By 10 am, we arrived at the junction area where jump off for the 30-min trek to Mt. Kalatungan’s summit is. Our group was divided into two since the 12 of us have different pacing and also to avoid crowding one area during photo ops. The first group were Shiela, Ate Sherlyn, Kim, Zan, James and I. The second were CJ, Kevin, John, Jovy, James and Junji.

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Majestic is not an exaggeration when it comes to describing Kalatungan’s vast montane. The trail is lined with trees wrapped in thick moss. We were so immersed in this dreamlike encounter that didn’t notice we’ve finally arrived.

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Thick moss
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@joventures (c) asanasadsijames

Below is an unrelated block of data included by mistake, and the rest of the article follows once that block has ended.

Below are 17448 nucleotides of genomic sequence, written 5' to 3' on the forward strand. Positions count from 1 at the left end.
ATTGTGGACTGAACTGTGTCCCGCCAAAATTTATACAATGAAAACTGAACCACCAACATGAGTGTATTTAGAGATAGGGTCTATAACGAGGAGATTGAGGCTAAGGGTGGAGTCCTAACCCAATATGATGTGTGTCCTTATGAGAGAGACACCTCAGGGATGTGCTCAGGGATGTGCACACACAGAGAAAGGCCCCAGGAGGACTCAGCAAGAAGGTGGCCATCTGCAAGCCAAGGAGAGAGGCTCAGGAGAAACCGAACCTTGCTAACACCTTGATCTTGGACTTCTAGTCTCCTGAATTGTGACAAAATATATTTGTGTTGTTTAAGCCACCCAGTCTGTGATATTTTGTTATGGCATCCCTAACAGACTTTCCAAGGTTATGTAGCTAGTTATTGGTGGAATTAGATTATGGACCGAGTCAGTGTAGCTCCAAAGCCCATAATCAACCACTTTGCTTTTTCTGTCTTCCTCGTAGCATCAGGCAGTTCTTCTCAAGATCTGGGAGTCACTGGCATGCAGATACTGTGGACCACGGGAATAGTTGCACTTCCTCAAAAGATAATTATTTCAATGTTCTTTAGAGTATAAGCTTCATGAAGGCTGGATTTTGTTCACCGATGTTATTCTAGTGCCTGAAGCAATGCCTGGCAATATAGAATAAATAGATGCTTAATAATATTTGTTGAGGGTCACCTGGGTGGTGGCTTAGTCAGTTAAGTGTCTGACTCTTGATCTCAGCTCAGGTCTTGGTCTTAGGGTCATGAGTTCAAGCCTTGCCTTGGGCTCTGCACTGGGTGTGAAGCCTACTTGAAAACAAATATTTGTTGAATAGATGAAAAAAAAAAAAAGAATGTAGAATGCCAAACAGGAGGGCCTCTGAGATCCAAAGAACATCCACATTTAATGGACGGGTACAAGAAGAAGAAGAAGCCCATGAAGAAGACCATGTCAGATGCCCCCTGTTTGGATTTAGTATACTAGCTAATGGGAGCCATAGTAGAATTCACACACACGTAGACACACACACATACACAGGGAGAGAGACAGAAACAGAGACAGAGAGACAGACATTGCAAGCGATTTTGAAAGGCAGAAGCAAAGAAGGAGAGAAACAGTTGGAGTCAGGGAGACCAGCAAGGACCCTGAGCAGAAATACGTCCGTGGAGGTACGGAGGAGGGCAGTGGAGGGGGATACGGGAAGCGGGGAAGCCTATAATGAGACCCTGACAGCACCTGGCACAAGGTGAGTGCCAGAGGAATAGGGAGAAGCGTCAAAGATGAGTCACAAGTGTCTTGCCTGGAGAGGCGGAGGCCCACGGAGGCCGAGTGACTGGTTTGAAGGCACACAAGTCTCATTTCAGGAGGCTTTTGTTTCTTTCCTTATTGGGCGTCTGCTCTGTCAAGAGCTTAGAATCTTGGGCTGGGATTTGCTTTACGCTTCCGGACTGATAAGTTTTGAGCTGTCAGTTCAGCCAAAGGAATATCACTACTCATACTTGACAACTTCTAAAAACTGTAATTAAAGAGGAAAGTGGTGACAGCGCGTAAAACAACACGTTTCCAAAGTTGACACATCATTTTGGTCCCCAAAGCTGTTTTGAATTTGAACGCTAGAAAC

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@iamcjestrada (c) asanasadsijames
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my james. aw
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@ybanezkim26

Truth is, there is nothing too scenic in Mt. Kalatungan’s summit — at least not in the physical sense. On a clear day, you can see Mt. Wiji (Mt. Lumpanag) fronting the southern part of the Kalatungan Mountain Range. Other than this, the peak is an open area, like that of Tres Marias, surrounded by shrubs and trees.

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Finally on top of the Philippines 5th highest mountain!
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The leads
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The sweepers